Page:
My Italian Country Childhood by Aldo Zilli

My Italian Country Childhood
by Aldo Zilli


A heart-warming story of a chef’s journey from the hills of Abruzzo to the heart of Soho. With endless enthusiasm, charm and good humour, Alduccio Zilli transformed the way London restaurants were run - and he soon had every major celebrity flocking to his doors. Along the way Zilli survived prison, divorce, health scares and financial collapse. 



This is a light-hearted read about the humble beginnings of Sig Zilli. Born the youngest of eight children to poor Italian farmers. The first few chapters detail the drudgery of life on a farm and the  arduous tasks which all the siblings had a duty to perform. Milking the cows, tending the pigs, the chickens and the backbreaking harvesting of olives, grapes and cherries. His mother started her daily chores at dawn, cooking and baking on a woodburning stove with no gas, electricity or running water. His earliest memories are of going to the well to fetch water for his mother and returning to see her smile and thank him. Although he did not know it at the time, his childhood was a valuable induction into self-sufficient living and a sustainable lifestyle. It was, however, in the kitchen watching his mother cook where he acquired the knowledge, the skill, the insight of true, simple Italian cooking.

Not surprisingly, at the tender age of sixteen, Aldo started forming an escape plan to leave the life he was born into, for something else. After a brief spell in Germany, he moved to London and served his apprenticeship, working his way up from pot washer to waiter and then to restaurant owner. There is some inevitable name-dropping in the book. How he bought caviar for George Michael, Freddie Mercury cooked some chips in the kitchen nearly setting the restaurant on fire. He was starstruck when he first met Madonna. The rich and famous flocked to Zilli’s restaurants, Kylie Minogue, Jack Nicolson, Naomi Campbell. If Sig Zilli thought he lived life in the fast lane, that was nothing compared to Chris Evans, his compadre and drinking buddy for a time. From the cast of East Enders to members of the Royal family, Zilli was in with the ‘in-crowd and determined to exploit it. His celebrity guests came not just to taste his delicious food but for the discretion they were awarded, away from paparazzi and the prying eyes of celebrity hunters.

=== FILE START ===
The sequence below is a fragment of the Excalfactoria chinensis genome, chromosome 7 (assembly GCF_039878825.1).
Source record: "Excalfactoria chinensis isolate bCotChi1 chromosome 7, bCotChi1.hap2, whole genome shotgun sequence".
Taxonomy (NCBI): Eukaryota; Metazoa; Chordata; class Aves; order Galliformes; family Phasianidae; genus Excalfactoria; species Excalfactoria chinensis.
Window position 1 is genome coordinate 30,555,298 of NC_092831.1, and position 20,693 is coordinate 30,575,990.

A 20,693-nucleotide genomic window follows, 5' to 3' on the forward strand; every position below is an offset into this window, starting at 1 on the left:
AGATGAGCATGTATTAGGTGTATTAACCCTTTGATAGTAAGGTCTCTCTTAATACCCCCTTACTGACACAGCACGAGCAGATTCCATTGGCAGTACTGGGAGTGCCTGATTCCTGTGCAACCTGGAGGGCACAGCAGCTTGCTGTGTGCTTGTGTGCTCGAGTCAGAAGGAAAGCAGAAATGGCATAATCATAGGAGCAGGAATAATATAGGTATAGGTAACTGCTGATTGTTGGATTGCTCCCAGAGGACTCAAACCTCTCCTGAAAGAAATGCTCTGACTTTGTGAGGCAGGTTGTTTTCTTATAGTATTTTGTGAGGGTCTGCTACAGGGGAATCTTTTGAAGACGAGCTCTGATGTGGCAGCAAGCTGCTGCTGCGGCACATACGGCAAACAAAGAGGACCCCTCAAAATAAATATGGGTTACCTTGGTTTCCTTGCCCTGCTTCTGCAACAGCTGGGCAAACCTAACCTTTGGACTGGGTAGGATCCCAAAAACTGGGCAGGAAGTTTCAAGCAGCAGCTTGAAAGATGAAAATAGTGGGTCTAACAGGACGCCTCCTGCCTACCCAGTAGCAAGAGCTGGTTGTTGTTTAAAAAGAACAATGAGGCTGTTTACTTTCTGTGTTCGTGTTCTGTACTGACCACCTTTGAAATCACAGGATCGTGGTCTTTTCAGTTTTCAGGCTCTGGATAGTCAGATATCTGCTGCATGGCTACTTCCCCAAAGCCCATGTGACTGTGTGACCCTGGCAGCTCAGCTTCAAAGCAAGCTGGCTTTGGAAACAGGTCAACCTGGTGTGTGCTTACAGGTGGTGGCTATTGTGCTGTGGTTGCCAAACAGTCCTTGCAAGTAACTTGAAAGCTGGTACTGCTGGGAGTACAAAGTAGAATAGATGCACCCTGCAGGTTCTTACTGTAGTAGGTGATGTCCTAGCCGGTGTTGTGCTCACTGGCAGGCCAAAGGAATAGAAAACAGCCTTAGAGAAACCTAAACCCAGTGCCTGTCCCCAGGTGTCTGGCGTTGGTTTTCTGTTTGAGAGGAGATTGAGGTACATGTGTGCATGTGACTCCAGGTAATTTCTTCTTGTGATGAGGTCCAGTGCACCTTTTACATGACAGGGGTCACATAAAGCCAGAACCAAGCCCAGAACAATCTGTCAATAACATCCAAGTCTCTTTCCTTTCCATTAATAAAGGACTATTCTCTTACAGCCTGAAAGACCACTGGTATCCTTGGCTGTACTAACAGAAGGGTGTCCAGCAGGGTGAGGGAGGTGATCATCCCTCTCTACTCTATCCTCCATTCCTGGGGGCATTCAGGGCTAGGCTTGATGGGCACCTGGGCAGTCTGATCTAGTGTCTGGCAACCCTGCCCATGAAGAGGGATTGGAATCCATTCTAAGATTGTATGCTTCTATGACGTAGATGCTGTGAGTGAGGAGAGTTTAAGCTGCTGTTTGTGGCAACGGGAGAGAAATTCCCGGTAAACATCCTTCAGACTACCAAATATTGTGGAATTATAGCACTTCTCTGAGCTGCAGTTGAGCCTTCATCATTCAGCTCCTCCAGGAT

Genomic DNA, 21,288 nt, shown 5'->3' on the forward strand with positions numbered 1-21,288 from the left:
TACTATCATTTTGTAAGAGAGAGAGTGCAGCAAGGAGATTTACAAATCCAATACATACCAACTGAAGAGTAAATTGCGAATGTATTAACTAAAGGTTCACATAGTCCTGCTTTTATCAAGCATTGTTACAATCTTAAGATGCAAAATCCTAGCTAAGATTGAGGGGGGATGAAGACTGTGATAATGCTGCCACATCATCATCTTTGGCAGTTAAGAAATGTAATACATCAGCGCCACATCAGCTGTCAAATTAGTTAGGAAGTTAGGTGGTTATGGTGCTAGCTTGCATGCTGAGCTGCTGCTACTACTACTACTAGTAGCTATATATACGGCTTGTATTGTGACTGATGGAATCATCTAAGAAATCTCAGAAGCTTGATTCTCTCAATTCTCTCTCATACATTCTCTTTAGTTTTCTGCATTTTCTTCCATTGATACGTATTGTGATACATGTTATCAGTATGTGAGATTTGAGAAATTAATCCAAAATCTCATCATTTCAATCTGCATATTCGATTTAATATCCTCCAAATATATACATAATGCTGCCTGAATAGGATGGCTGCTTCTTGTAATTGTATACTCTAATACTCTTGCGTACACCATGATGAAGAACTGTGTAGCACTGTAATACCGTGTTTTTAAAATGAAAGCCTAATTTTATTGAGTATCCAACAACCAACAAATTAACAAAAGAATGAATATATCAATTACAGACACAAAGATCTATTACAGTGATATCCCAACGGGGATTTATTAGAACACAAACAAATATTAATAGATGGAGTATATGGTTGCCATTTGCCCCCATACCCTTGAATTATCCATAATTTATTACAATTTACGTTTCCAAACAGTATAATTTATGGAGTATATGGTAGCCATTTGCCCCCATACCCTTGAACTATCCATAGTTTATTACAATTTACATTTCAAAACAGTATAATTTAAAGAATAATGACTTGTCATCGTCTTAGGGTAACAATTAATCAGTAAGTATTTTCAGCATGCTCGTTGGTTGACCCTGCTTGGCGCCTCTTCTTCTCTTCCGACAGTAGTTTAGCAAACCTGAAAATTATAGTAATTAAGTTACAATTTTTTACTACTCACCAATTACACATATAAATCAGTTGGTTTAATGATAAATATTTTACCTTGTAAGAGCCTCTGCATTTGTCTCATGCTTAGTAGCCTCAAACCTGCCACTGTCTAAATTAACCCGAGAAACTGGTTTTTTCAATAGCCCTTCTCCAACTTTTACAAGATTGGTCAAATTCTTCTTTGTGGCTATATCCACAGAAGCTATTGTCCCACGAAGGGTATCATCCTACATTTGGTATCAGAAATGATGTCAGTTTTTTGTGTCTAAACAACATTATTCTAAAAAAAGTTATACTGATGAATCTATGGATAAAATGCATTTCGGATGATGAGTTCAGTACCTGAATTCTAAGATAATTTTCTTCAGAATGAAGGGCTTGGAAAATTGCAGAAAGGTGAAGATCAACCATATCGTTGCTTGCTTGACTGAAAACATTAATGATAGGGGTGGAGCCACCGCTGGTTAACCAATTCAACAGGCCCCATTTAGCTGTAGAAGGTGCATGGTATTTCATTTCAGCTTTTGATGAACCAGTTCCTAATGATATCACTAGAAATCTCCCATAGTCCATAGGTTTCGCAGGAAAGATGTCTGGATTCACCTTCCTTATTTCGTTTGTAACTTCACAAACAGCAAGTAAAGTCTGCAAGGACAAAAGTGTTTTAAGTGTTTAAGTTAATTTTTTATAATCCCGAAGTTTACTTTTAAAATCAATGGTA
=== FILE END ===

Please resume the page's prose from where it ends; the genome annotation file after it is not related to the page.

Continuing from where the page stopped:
Alduccio, the poor Italian boy morphed into Aldo, the restaurateur, celebrity chef, entrepreneur, creating a unique brand, The House of Zilli.



 Why I recommend this book

Only the first three chapters tell us about the boy Aldo, growing up on the farm. I would have liked more. I am less interested in the stories of celebrities who frequented his restaurants and more fascinated by the anecdotes of facing personal and professional challenges. For example, his encounters with the Maltese Mafia who operated in Soho and how he drew on his own experiences to bring the authentic flavour of Italian food into his London restaurants.  Aldo Zilli was the first London chef to put rocket and parma ham on a pizza or offer pizza topped with goats’ cheese and roasted vegetables.

There is no doubt that he was in the right place at the right time. London in the 1980s was ready to open its doors to innovative and creative chefs with dreams and ideas such as Aldo Zilli and Antonio Carlucci. Zilli’s menus were inventive and original. Using his instincts to work the flavours and combining his favourite childhood dishes with a British twist. Not only that, he redesigned his restaurants so that instead of the chefs being hidden and working on some subterranean level below the main dining room, he had an open kitchen on the same level as the restaurant. His diners could watch chefs at work, throwing pizza dough into the air, stretching it into the perfect shape and cooking it in a traditional wood-burning pizza oven which he installed into Covent Garden restaurant. Sig Zilli didn’t want to just feed people, he wanted to entertain them. One other lovely story is about the inspiration to open a fish restaurant. He could simply not understand the ethos of British tastes.

“For such a seafaring nation why was the only fish being eaten nationally, covered in batter and wrapped in yesterday’s newspapers!”

Ten years after the opening of his first restaurant, Sig Zilli launched Zilli Fish serving spaghetti with fresh lobster, olive oil, fresh garlic, fresh chili, passata and wine. So simple, so sophisticated. This became his signature dish.

Aldo Zilli, gastronomic pioneer, a gregarious extrovert with drive and ambition yet there are undercurrents in the book of battling with personal demons. A sense that he sought to liberate himself from an imprisoned past. Repressing feelings with addiction or unhealthy habits can have detrimental effects. Sig Zilli acknowledges this to be the case and only in later life did he recognise that this was due to the uneasy relationship he had with his father.

“There was never a pat on the shoulder or a ‘well done.’ His words were always words of anger and irritation. He told me to go and work in a hotel and bring back some money.”

Much later in his life, after several failed business ventures, ill-health and two marriages later, it was pointed out to Sig Zilli that it all begins with childhood. He wanted forgiveness from his father because he blamed him and held him responsible for all his problems. He needed to return to Italy to bury his demons, once and for all.



Aldo Zilli is an award-winning celebrity chef and restaurateur who specialises in Italian, vegetarian and seafood cuisine, appearing regularly on both television and radio as presenter.

Author website:


Published in 2011. Paperback available on Amazon



Aldo's Italian Food for Friends

The Zilli Cookbook

Simple Italian Cookery

The Zilli Fish Cookbook

Fresh and Green






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